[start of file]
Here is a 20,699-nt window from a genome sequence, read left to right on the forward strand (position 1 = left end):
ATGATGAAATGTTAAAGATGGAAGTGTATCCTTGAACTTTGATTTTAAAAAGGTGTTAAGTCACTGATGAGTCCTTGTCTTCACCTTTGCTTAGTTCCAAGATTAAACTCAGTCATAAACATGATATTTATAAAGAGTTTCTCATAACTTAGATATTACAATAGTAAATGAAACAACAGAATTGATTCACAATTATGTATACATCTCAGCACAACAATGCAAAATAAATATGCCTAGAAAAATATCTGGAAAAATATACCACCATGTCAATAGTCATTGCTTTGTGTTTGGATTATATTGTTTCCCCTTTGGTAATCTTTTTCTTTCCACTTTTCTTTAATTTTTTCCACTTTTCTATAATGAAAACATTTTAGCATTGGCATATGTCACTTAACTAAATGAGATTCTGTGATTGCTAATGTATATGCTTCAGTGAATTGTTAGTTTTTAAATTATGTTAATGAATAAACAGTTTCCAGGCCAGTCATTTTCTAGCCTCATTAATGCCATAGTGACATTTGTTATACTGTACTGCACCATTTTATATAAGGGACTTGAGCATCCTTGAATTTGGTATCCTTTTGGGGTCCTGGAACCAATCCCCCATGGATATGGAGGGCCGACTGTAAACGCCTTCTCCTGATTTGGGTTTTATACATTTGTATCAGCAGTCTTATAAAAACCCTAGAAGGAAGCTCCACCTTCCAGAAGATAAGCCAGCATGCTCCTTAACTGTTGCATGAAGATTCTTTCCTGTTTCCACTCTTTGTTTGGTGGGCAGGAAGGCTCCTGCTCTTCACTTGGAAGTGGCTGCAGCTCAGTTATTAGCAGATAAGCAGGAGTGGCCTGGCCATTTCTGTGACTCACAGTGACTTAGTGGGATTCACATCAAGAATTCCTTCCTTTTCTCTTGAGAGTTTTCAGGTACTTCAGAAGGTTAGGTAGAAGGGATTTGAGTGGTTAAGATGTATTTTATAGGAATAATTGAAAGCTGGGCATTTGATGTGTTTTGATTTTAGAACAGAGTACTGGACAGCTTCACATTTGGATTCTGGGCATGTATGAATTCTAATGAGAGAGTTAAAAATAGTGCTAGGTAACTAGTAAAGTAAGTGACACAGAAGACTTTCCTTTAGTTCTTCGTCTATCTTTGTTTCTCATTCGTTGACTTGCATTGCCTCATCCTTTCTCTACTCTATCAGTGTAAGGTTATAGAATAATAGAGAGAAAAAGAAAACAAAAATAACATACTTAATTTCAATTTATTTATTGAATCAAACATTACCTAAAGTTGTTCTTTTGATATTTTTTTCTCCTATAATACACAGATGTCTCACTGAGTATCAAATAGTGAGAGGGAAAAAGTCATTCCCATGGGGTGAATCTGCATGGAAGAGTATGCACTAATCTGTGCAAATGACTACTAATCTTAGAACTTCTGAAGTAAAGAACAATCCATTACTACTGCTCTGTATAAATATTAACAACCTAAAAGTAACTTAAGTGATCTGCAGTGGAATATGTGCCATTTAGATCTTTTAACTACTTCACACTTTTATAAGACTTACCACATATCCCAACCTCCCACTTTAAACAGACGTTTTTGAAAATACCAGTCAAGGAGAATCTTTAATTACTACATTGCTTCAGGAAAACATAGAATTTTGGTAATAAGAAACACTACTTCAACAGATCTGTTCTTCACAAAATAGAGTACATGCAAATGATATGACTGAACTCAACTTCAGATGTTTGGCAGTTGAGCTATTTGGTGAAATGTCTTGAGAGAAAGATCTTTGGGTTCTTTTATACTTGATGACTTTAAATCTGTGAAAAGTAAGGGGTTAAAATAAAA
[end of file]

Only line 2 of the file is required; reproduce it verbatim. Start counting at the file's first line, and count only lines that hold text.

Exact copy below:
ATGATGAAATGTTAAAGATGGAAGTGTATCCTTGAACTTTGATTTTAAAAAGGTGTTAAGTCACTGATGAGTCCTTGTCTTCACCTTTGCTTAGTTCCAAGATTAAACTCAGTCATAAACATGATATTTATAAAGAGTTTCTCATAACTTAGATATTACAATAGTAAATGAAACAACAGAATTGATTCACAATTATGTATACATCTCAGCACAACAATGCAAAATAAATATGCCTAGAAAAATATCTGGAAAAATATACCACCATGTCAATAGTCATTGCTTTGTGTTTGGATTATATTGTTTCCCCTTTGGTAATCTTTTTCTTTCCACTTTTCTTTAATTTTTTCCACTTTTCTATAATGAAAACATTTTAGCATTGGCATATGTCACTTAACTAAATGAGATTCTGTGATTGCTAATGTATATGCTTCAGTGAATTGTTAGTTTTTAAATTATGTTAATGAATAAACAGTTTCCAGGCCAGTCATTTTCTAGCCTCATTAATGCCATAGTGACATTTGTTATACTGTACTGCACCATTTTATATAAGGGACTTGAGCATCCTTGAATTTGGTATCCTTTTGGGGTCCTGGAACCAATCCCCCATGGATATGGAGGGCCGACTGTAAACGCCTTCTCCTGATTTGGGTTTTATACATTTGTATCAGCAGTCTTATAAAAACCCTAGAAGGAAGCTCCACCTTCCAGAAGATAAGCCAGCATGCTCCTTAACTGTTGCATGAAGATTCTTTCCTGTTTCCACTCTTTGTTTGGTGGGCAGGAAGGCTCCTGCTCTTCACTTGGAAGTGGCTGCAGCTCAGTTATTAGCAGATAAGCAGGAGTGGCCTGGCCATTTCTGTGACTCACAGTGACTTAGTGGGATTCACATCAAGAATTCCTTCCTTTTCTCTTGAGAGTTTTCAGGTACTTCAGAAGGTTAGGTAGAAGGGATTTGAGTGGTTAAGATGTATTTTATAGGAATAATTGAAAGCTGGGCATTTGATGTGTTTTGATTTTAGAACAGAGTACTGGACAGCTTCACATTTGGATTCTGGGCATGTATGAATTCTAATGAGAGAGTTAAAAATAGTGCTAGGTAACTAGTAAAGTAAGTGACACAGAAGACTTTCCTTTAGTTCTTCGTCTATCTTTGTTTCTCATTCGTTGACTTGCATTGCCTCATCCTTTCTCTACTCTATCAGTGTAAGGTTATAGAATAATAGAGAGAAAAAGAAAACAAAAATAACATACTTAATTTCAATTTATTTATTGAATCAAACATTACCTAAAGTTGTTCTTTTGATATTTTTTTCTCCTATAATACACAGATGTCTCACTGAGTATCAAATAGTGAGAGGGAAAAAGTCATTCCCATGGGGTGAATCTGCATGGAAGAGTATGCACTAATCTGTGCAAATGACTACTAATCTTAGAACTTCTGAAGTAAAGAACAATCCATTACTACTGCTCTGTATAAATATTAACAACCTAAAAGTAACTTAAGTGATCTGCAGTGGAATATGTGCCATTTAGATCTTTTAACTACTTCACACTTTTATAAGACTTACCACATATCCCAACCTCCCACTTTAAACAGACGTTTTTGAAAATACCAGTCAAGGAGAATCTTTAATTACTACATTGCTTCAGGAAAACATAGAATTTTGGTAATAAGAAACACTACTTCAACAGATCTGTTCTTCACAAAATAGAGTACATGCAAATGATATGACTGAACTCAACTTCAGATGTTTGGCAGTTGAGCTATTTGGTGAAATGTCTTGAGAGAAAGATCTTTGGGTTCTTTTATACTTGATGACTTTAAATCTGTGAAAAGTAAGGGGTTAAAATAAAA